Forum for Science, Industry and Business

Sponsored by:     3M 
Search our Site:

 

Older Patients with Dementia at Increased Risk for Flu Mortality

29.10.2009
An epidemiological study on pneumonia and influenza (P&I) in adults age 65 and over reports that patients with dementia are diagnosed with flu less frequently, have shorter hospital stays, and have a fifty percent higher rate of death than those without dementia.

The three-pronged study, which analyzed geographic and demographic patterns of P&I and the relationship between P&I and health care accessibility, was published online in advance of print in Journal of the American Geriatrics Society.

“The increased mortality of older patients with dementia hospitalized for flu may be indicative of inadequacies in health care quality and accessibility. It could be beneficial to refine guidelines for the immunization, testing, and treatment of flu in older patients with dementia when planning for the possibility of a flu pandemic,” said first and senior author Elena Naumova, PhD, professor of public health and community medicine at Tufts University School of Medicine.

Dementia, defined by the authors as cognitive impairment to the extent that normal activity is impaired, causes unique obstacles to the early diagnosis and treatment of flu. Patients may have difficulty communicating symptoms and medical complications due to poor oral hygiene or impaired swallowing. Additionally, the authors believe that limited access to health care services and inadequate testing practices may contribute to the higher rates of mortality and lower rates of diagnosis of flu seen in older patients with dementia. A geographic analysis of the data showed that P&I rates were highest among older adults in poor and rural areas, where there is a lower concentration of health care facilities.

“Limited access to specialized health care services can delay diagnosis and treatment of the flu, causing it to progress to pneumonia, the fifth leading cause of death among the elderly. This study has helped us identify this vulnerable population, and now further study is needed to confirm the findings and assess the testing and vaccination policies for older patients with dementia,” said Naumova.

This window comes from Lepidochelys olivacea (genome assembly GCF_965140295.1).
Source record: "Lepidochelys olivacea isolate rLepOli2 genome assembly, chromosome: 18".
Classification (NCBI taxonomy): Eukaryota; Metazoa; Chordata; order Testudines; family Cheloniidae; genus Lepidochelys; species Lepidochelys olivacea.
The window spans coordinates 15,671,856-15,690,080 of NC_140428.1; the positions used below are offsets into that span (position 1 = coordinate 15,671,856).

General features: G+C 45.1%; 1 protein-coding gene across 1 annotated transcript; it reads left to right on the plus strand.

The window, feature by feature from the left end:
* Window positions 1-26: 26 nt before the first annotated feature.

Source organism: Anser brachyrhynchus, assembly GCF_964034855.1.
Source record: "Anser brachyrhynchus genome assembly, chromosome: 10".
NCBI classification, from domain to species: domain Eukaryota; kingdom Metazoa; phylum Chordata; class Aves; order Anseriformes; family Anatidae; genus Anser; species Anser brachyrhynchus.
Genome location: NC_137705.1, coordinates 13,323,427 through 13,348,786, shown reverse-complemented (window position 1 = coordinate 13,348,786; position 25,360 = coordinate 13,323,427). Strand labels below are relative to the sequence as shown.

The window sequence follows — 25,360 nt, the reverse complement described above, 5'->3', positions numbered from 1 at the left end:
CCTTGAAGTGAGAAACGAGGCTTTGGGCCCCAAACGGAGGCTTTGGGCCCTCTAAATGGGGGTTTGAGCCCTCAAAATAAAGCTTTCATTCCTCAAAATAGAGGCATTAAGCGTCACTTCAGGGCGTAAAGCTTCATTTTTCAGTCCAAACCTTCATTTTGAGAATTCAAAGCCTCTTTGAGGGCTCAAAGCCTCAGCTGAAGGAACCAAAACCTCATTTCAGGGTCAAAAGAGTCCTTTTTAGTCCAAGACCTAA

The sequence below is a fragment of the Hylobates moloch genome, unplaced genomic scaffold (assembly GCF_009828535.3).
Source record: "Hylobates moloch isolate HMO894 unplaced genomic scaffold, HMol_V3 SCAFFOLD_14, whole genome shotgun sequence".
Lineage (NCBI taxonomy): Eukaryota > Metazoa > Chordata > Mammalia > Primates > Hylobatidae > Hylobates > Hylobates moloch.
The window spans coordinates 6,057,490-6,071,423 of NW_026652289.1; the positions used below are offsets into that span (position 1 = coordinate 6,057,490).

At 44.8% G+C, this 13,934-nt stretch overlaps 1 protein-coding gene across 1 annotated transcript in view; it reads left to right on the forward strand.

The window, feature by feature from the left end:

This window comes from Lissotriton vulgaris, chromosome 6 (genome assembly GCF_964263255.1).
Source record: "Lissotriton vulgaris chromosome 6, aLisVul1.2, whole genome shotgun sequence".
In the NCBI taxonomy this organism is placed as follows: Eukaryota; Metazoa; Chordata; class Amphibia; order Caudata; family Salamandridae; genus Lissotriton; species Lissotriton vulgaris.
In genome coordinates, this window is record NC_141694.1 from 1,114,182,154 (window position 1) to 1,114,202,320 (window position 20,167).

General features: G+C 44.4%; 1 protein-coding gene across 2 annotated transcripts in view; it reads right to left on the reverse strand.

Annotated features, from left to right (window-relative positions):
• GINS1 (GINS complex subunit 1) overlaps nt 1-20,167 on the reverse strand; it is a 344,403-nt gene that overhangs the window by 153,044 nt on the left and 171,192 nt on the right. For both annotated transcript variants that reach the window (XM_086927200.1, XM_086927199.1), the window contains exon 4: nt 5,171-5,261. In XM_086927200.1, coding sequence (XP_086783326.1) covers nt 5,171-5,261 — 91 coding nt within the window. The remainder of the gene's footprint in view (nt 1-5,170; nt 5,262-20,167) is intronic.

Study data were obtained from the Centers for Medicaid and Medicare Services (CMS), and covered a span of five years, from 1998 to 2002. Of the 36 million hospitalization records for adults aged 65 and older, more than six million records documented a P&I diagnosis. Of these records showing a P&I diagnosis, over 800,000 (13%) also showed dementia. The demographic and geographic patterns of P&I hospitalizations and their links with hospital accessibility were explored. Pneumonia and influenza admissions, length of stay in a hospital, and mortality rates among elderly with dementia were compared to national estimates.

Elena Naumova is the director of the Tufts University Initiative for the Forecasting and Modeling of Infectious Diseases (Tufts InForMID), which works to improve biomedical research by developing computational tools in order to assist life science researchers, public health professionals, and policy makers. The center is focused on developing methodology for analysis of large databases to enhance disease surveillance, exposure assessment, and studies of aging.

Co-authors include Sara M. Parisi and Julia Wenger, now graduates of the Master of Public Health program at Tufts University School of Medicine; Denise Castronovo, MS, Mapping Sustainability, LLC; Manisha Pandita, former research assistant in the department of public health and community medicine at Tufts University School of Medicine; and Paula Minihan, PhD, assistant professor of public health and community medicine, Tufts University School of Medicine.

This study was funded by the National Institute of Allergy and Infectious Diseases and the National Institute of Environmental Health Sciences, both part of the National Institutes of Health.

Naumova EN, Parisi SM, Castronovo D, Pandita M, Wenger J, and Minihan P. Journal of the American Geriatrics Society. “Pneumonia and influenza hospitalizations in elderly people with dementia.” Published online in advance of print, October 26, 2009, doi: 10.1111/j.1532-5415.2009.02565.x.

About Tufts University School of Medicine